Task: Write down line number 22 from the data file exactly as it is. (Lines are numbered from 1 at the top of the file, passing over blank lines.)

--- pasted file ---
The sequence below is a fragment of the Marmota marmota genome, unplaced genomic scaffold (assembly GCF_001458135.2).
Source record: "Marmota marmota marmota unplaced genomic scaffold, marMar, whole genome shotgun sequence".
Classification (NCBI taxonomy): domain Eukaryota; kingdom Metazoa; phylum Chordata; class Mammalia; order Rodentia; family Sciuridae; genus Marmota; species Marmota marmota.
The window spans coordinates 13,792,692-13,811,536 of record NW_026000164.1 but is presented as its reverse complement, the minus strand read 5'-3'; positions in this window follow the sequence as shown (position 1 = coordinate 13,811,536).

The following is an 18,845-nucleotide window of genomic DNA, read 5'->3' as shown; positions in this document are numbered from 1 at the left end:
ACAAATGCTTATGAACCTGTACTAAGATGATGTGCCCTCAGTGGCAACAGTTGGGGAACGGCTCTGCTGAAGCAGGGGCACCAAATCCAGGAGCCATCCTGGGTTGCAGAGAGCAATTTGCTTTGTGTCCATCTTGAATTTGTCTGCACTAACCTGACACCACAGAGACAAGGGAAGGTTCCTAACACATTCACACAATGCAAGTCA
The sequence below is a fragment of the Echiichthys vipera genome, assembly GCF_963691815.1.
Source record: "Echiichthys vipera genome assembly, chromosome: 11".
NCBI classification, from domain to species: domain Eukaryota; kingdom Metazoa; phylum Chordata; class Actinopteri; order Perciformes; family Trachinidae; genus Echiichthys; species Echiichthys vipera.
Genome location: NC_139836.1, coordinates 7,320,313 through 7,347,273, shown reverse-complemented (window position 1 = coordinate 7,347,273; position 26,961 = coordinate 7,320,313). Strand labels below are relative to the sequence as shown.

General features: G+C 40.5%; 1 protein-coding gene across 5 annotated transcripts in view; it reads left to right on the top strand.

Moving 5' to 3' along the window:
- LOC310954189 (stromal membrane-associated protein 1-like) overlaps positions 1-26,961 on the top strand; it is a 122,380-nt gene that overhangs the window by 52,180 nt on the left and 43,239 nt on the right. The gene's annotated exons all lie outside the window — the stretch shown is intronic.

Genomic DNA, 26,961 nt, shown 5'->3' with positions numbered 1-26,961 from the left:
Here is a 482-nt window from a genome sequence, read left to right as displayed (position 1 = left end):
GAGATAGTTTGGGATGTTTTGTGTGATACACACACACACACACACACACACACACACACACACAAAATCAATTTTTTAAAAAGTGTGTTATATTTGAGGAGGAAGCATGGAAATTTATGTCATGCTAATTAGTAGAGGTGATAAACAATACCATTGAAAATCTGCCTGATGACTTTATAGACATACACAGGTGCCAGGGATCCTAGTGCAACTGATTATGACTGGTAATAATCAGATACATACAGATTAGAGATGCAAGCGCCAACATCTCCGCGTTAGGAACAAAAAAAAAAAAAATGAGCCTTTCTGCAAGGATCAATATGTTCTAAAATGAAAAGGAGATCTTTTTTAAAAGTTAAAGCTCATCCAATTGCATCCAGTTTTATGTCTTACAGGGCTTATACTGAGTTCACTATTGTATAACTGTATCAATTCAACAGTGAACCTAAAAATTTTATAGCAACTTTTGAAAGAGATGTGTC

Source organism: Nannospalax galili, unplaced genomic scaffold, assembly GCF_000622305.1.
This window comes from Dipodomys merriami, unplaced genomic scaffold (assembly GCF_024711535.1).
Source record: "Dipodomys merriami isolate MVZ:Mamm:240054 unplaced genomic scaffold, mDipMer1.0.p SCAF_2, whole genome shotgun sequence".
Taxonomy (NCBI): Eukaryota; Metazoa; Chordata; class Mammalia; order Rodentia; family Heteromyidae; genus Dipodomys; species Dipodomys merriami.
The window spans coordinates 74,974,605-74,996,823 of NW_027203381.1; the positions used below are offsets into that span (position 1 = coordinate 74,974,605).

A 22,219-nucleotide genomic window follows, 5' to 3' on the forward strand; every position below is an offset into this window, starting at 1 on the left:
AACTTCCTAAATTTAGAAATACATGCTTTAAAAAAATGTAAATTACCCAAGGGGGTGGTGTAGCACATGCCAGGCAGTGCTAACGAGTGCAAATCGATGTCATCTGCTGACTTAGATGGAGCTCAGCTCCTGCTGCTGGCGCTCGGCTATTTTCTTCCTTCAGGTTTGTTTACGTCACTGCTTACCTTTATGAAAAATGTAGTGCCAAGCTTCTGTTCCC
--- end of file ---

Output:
A 22,219-nucleotide genomic window follows, 5' to 3' on the forward strand; every position below is an offset into this window, starting at 1 on the left: